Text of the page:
Setting aside the inevitable culture clash for the moment, melding Fiat-Chrysler into Volkswagen – although a seemingly gargantuan task – might not be such a bad fit, at least from a market-footprint standpoint.
For the record, Fiat released a statement today saying it has “not held discussions with Volkswagen regarding a potential merger,” following a report by Germany’s Manager Magazin contending VW Chairman Ferdinand Piech had met with associates of the Agnelli family about a potential Fiat takeover. The Agnelli family is the controlling stakeholder in Fiat-Chrysler.
Bloomberg says a spokesman for Exor, the Agnelli family’s investment firm, also says talks have not taken place. The Agnelli family reportedly would maintain control of the ultra-luxury Ferrari brand, which is considered conservatively valued at €4.3 billion ($5.8 billion). Fiat-Chrysler shares, worth €9.7 billion ($13.1 billion) climbed as much as 5.1% on the news, Bloomberg says, while VW stock fell as much as 3.2%.
No doubt Fiat-Chrysler CEO Sergio Marchionne, already in a recurring war of words with Piech over the potential sale of Alfa Romeo, is bristling at the reports. Piech has longed to get his hands on Alfa, which mostly has been a money-loser but is now a key piece in Fiat-Chrysler’s 5-year growth plan. Marchionne has insisted all along the marque is not for sale – particularly to Volkswagen.
In May, plans were disclosed for a €5 billion ($6.8 billion) investment in the Alfa brand that would include eight new products by 2018 in a drive to boost annual sales to 400,000 from 74,000 units today. Alfa returns to the U.S. this year with the market debut of the 4C model.
Although Volkswagen already has myriad brands, Piech believes Alfa could be a valuable addition to the portfolio, filling a luxury/performance-car niche between and among the VW and Audi brands and below the likes of Lamborghini and Bentley. And he now appears willing to buy the whole of Fiat-Chrysler to get it.
But would the rest of Fiat-Chrysler fit? Maybe not as badly as you would think at first blush.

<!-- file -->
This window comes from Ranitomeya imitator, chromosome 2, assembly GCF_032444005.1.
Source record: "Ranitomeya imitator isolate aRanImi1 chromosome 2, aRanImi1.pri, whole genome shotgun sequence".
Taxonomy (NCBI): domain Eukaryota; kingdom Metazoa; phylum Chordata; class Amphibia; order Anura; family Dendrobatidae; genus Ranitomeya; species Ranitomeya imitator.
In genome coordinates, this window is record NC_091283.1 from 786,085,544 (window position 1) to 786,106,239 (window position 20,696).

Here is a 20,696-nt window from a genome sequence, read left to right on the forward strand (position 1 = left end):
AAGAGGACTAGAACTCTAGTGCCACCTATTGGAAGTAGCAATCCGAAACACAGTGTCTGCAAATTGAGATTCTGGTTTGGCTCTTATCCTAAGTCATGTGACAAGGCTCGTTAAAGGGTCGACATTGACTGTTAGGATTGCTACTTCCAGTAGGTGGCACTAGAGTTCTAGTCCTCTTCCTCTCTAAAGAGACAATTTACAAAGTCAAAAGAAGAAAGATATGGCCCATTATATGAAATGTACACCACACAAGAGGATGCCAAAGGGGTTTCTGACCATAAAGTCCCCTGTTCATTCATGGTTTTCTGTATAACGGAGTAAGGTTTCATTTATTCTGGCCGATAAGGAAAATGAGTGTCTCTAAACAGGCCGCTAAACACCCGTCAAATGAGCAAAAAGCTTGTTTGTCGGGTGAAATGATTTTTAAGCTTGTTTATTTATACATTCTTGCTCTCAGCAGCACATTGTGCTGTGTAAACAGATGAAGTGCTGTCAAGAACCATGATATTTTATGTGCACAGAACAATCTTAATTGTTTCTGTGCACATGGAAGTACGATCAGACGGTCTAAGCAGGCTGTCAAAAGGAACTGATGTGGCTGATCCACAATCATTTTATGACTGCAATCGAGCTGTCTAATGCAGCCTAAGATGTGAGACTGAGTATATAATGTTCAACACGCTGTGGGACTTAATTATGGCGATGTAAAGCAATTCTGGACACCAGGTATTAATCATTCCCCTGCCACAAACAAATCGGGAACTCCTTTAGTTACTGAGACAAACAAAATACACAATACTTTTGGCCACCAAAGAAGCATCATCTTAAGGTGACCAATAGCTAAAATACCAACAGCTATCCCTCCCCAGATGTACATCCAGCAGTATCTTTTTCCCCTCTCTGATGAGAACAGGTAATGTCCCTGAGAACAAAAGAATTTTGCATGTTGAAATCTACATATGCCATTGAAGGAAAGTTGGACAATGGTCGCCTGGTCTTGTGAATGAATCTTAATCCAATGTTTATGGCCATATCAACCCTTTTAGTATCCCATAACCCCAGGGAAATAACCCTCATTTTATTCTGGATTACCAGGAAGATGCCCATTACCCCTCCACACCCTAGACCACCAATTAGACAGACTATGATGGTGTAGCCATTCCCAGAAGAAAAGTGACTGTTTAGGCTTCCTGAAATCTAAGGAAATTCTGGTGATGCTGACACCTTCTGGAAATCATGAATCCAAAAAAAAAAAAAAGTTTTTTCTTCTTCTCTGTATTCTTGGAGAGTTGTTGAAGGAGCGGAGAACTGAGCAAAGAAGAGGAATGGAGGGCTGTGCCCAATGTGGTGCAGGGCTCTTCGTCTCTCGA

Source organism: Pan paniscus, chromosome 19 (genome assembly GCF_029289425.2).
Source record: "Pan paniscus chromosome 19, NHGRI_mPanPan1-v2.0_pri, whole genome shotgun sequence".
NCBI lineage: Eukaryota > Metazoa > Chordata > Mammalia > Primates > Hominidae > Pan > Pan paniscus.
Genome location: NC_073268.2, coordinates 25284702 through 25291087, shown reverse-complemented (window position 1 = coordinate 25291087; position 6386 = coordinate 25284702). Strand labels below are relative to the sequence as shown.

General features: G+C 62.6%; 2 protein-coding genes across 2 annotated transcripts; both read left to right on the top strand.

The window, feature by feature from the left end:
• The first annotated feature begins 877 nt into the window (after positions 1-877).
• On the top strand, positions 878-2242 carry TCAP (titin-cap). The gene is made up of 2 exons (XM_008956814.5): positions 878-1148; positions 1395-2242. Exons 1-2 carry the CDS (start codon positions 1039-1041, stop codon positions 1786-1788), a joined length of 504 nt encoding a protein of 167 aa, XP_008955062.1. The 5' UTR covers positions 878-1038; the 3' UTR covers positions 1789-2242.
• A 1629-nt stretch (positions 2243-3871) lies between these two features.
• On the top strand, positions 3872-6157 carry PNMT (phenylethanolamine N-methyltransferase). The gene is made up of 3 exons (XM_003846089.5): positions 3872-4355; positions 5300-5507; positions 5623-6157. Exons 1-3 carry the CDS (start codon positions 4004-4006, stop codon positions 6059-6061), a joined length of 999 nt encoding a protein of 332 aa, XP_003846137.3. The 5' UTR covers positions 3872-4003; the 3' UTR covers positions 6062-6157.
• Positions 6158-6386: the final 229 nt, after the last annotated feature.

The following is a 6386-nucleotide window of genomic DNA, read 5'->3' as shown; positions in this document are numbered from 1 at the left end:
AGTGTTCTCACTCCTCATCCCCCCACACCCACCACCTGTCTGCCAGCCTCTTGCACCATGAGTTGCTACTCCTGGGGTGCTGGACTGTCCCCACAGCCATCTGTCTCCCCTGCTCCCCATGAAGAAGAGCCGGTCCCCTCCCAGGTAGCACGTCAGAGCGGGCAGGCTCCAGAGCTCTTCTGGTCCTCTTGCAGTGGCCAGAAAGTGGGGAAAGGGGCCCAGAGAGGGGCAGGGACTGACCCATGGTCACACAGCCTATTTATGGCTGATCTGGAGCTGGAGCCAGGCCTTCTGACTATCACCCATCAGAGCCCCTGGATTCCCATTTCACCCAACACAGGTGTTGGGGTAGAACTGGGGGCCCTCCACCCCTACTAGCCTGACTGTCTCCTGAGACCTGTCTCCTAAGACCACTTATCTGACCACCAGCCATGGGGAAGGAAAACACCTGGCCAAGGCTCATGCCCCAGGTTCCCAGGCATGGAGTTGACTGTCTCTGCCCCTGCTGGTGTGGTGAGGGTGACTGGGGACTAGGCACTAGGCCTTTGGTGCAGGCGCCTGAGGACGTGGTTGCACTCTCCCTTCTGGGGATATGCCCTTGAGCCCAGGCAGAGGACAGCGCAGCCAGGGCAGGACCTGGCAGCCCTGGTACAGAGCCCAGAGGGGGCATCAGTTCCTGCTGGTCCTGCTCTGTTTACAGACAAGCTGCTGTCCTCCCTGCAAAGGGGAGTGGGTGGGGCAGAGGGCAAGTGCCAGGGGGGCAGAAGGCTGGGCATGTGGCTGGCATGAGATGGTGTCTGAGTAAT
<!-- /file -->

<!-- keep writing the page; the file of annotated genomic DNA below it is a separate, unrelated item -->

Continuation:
Volkswagen long has stated its bold ambitions to become the No.1 automaker in the world, and clearly such an acquisition would achieve that overnight. Based on 2013 sales, Volkswagen-Fiat-Chrysler would combine for roughly 13.2 million units, making it some 40% larger than General Motors (9.3 million) and blowing well past rival Toyota (8.8 million).
Of course there would be some blood shed as operations are combined, capacity realigned and market strategies sorted out, but there’s surprisingly little overlap between the two mainstream players.
The acquisition would instantly solve Volkswagen’s deficiencies in the U.S., where its Audi brand is soaring but its VW marque is spinning its wheels. Relying on Chrysler for the volume end of the market would allow VW to focus on being a more-premium brand positioned just below Audi. VW would be the Buick of the stable, while Chrysler carries out its game plan to reposition against Chevy and Ford.
Chrysler also is strongest where VW is weakest: namely pickups and SUVs. Acquisition of the Ram and Jeep brands would give Volkswagen instant credibility in both sectors.
There wouldn’t be much to resolve in Asia, where outside of VW’s strong presence in China there’s little to brag about for either automaker. FCA is focused on expanding its Jeep brand internationally, and that would fit perfectly with Volkswagen, which doesn’t have anything in its portfolio to rival Jeep.
Europe is where most of the overlap would occur. Presumably, VW would turn Fiat into the SEAT or Skoda of Italy, meaning it would maintain its brand locally but pretty much exit the remaining markets. Brazil also would take some sorting out, as VW and Fiat are among the handful of dominant players there.
Managing all this consolidation would be the huge challenge, fraught with extreme peril. We’ve seen the clash of German and American cultures at Chrysler before, and it’s hard to imagine a world where Marchionne and even some of his key lieutenants stay onboard following such a coup.
But Volkswagen has done a better job of engineering similar moves in the past and maintaining some autonomy in product development and strategic planning at the brand level, evidenced by how it’s run Bentley since taking over in 1998 and the arm’s-length working relationship between its VW, Audi and Porsche operations. A similar strategy could work on the Chrysler/Jeep side as well.
This week, Volkswagen said it would seek €5 billion in annual savings as it battles high product-development costs and weak growth in some markets. It’s hard to imagine such a blockbuster deal being part of that cost-cutting picture, but it may not be as illogical as it sounds.